then he took Him into his arms, and blessed God, and said, “Now Lord, You are releasing Your bond-servant to depart in peace, according to Your word; for my eyes have seen Your salvation, which You have prepared in the presence of all peoples, a light of revelation to the Gentiles, and the glory of Your people Israel.” And His father and mother were amazed at the things which were being said about Him. (2:28–33)
Having met Joseph, Mary, and Jesus, Simeon took Jesus into his arms. It is hard to imagine how thrilled he must have been as he realized that God’s promises had come true. Salvation had come to Israel, and he was holding the consolation of Israel, the Messiah, in his arms. Overwhelmed with joy and gratitude, Simeon blessed God.
His song of praise (cf.1:41–45, 46–55, 67–79; 2:13–14, 38) is known as the Nunc Dimittis (Now Lord), from the first two words of the hymn in Latin. God was releasing His bond-servant to depart (die) in peace, according to His word of promise revealed to Simeon by the Holy Spirit. His hope fulfilled, his joy complete, his heart at peace, Simeon was content to die. With his own eyes he had seen God’s salvation, personified in the infant Jesus (cf. 1:69; 2:11). He understood that salvation for Israel involved much more than the national deliverance promised by the Abrahamic and Davidic covenants, whose blessings will not be fully realized until the millennial kingdom. In the incarnation, Jesus came not to save His people from their enemies, but from their sins (Matt. 1:21; cf. Acts 4:12).
Simeon’s next statement would shock Jewish sensibilities. Fiercely proud of their status as God’s chosen, covenant people, the Jews believed Messiah was their deliverer. They assumed He would establish their kingdom, which would then rule over the infidel Gentiles. The truth that God had prepared salvation in the presence of all peoples, and that Messiah would be a light of revelation to the Gentiles (cf. Acts 26:23), as well as the glory of God’s people Israel (cf. Isa. 46:13; 45:25), ran counter to all their preconceptions. Even after the resurrection, the apostles still did not understand. Shortly before the Lord ascended to heaven “they were asking Him, saying, ‘Lord, is it at this time You are restoring the kingdom to Israel?’ ” (Acts 1:6).
Centuries of animosity toward the idolatrous Gentiles, whose corrupting influence had contributed to Israel’s downfall, was not easily set aside. The Jewish believers in Jerusalem were horrified that Peter “went to uncircumcised men and ate with them” (Acts 11:3) because, as Peter reminded the Gentiles gathered in Cornelius’s house, “You yourselves know how unlawful it is for a man who is a Jew to associate with a foreigner or to visit him” (Acts 10:28). But salvation is offered to all people, Jews and Gentiles alike, since Christ “made both groups into one and broke down the barrier of the dividing wall” (Eph. 2:14) and “there is neither Jew nor Greek, there is neither slave nor free man, there is neither male nor female; for [believers] are all one in Christ Jesus” (Gal. 3:28). Thus the Lord directed that “repentance for forgiveness of sins would be proclaimed in His name to all the nations, beginning from Jerusalem” (Luke 24:47; cf. Matt. 28:19–20).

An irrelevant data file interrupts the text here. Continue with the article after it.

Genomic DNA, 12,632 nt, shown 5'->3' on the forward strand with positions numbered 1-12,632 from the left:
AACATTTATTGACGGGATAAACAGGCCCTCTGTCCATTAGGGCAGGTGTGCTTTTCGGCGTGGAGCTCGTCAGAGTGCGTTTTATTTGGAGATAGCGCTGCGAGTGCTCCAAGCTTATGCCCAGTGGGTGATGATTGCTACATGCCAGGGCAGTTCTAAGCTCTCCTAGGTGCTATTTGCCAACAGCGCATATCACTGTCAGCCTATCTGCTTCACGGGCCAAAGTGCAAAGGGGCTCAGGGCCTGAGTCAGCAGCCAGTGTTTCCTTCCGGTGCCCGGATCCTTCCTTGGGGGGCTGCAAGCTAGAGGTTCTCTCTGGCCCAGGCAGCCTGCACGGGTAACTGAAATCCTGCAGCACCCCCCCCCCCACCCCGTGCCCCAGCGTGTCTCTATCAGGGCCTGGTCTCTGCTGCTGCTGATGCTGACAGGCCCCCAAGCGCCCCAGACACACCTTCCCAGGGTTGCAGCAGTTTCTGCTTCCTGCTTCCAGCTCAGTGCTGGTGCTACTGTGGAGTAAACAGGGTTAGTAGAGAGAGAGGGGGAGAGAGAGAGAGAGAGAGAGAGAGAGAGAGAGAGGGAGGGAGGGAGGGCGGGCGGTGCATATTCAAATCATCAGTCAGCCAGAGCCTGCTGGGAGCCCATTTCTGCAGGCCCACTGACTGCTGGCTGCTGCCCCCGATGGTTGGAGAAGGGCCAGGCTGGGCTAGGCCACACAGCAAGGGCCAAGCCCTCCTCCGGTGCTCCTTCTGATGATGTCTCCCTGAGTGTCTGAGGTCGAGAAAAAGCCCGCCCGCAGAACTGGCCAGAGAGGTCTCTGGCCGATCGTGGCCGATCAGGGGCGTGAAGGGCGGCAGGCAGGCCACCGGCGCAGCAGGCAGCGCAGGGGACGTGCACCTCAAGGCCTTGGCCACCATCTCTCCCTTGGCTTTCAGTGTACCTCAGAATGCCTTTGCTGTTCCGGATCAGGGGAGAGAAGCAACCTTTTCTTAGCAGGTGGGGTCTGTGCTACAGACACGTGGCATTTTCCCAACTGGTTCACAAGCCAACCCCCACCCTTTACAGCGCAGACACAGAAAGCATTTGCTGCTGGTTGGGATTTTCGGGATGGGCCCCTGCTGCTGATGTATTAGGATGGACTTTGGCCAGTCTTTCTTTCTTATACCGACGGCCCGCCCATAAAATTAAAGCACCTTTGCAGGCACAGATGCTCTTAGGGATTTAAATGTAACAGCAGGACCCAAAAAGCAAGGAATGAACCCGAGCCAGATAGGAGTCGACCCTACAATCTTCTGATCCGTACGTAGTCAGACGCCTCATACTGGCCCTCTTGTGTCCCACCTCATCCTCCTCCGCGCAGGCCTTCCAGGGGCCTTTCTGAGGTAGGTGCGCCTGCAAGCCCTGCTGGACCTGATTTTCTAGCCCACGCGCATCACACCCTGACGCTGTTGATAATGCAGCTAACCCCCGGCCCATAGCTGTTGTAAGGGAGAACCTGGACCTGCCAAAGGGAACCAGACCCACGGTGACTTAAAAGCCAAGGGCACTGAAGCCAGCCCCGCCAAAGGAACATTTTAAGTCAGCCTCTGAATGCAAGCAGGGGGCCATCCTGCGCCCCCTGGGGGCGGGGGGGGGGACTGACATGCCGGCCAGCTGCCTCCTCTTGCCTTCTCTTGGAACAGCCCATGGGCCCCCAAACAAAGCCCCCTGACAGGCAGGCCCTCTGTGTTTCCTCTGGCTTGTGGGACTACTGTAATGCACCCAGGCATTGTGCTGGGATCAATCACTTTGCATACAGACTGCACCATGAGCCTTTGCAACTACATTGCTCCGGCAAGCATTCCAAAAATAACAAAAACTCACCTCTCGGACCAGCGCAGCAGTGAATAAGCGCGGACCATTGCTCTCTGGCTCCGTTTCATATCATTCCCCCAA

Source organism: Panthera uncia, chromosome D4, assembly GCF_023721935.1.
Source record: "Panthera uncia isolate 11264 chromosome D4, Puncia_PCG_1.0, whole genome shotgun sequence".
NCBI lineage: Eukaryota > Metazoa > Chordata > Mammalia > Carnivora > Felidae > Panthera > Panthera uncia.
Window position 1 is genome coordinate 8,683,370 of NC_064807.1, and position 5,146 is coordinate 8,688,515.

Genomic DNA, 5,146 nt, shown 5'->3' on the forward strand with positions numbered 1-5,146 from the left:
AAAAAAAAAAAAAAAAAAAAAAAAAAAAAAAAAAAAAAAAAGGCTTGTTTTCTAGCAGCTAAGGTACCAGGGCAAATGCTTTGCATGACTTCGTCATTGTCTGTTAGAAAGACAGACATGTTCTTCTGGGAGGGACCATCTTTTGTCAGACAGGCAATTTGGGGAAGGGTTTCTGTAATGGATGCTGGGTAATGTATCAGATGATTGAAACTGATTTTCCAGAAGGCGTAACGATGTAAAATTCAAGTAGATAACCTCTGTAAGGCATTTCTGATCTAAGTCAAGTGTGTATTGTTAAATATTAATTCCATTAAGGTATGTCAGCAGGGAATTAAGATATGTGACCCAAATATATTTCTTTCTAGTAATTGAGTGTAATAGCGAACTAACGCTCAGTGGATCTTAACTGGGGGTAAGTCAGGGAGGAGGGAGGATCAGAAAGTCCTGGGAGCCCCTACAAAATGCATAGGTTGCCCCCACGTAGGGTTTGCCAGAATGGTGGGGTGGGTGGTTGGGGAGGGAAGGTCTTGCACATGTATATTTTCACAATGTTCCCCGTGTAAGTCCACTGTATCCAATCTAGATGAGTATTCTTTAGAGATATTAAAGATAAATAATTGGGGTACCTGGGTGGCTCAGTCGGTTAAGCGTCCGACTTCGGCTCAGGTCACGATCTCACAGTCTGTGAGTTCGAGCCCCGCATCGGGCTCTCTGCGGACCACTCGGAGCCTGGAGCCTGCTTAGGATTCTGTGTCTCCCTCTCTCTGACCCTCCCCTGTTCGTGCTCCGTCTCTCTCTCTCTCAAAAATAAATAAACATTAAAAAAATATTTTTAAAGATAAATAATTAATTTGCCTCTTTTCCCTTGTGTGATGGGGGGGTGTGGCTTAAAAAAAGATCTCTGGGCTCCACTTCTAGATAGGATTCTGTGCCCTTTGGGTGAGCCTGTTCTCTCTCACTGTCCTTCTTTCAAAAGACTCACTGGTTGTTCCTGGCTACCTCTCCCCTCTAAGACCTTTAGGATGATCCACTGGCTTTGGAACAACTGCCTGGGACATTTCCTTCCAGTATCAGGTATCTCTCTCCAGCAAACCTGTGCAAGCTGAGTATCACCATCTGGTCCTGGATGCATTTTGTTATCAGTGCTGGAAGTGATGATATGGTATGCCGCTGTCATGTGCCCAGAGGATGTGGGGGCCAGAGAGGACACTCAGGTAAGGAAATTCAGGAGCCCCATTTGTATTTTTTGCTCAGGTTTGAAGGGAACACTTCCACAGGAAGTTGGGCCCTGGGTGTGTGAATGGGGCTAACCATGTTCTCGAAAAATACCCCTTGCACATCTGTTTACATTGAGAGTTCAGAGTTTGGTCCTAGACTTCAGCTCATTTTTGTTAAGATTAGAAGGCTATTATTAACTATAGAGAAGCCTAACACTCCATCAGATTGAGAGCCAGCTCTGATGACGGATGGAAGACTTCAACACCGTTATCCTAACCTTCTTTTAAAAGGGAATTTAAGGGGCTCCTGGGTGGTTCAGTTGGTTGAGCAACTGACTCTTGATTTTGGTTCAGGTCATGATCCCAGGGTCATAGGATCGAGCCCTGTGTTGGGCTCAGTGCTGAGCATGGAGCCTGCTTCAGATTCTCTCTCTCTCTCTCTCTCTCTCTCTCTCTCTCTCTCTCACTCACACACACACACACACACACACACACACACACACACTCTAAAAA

Speaking prophetically of Messiah’s ministry Isaiah wrote,
But there will be no more gloom for her who was in anguish; in earlier times He treated the land of Zebulun and the land of Naphtali with contempt, but later on He shall make it glorious, by the way of the sea, on the other side of Jordan, Galilee of the Gentiles. The people who walk in darkness will see a great light; those who live in a dark land, the light will shine on them. (Isa. 9:1–2; cf. Matt. 4:12–16)
According to Isaiah 42:6, Messiah would be “a light to the nations,” while in 49:6, the Lord said to Him, “It is too small a thing that You should be My Servant to raise up the tribes of Jacob and to restore the preserved ones of Israel; I will also make You a light of the nations so that My salvation may reach to the end of the earth.” In Isaiah 51:4–5, God declared, “A law will go forth from Me, and I will set My justice for a light of the peoples. My righteousness is near, My salvation has gone forth, and My arms will judge the peoples; the coastlands will wait for Me, and for My arm they will wait expectantly.” Isaiah 52:10 notes that “the Lord has bared His holy arm in the sight of all the nations, that all the ends of the earth may see the salvation of our God.” In Isaiah 60, God once again addressed His Servant, the Messiah:
Arise, shine; for your light has come, and the glory of the Lord has risen upon you. For behold, darkness will cover the earth and deep darkness the peoples; but the Lord will rise upon you and His glory will appear upon you. Nations will come to your light, and kings to the brightness of your rising. (60:1–3)
With each confirmation of their Son’s true identity, Joseph and Mary’s astonishment grew. After hearing Simeon’s song of praise, they were amazed at the things which were being said about Him. Their son, in every sense a normal human baby, was the Divine Savior of the world, the Messiah who would fulfill all the Old Testament promises of salvation and blessing.
MacArthur New Testament Commentary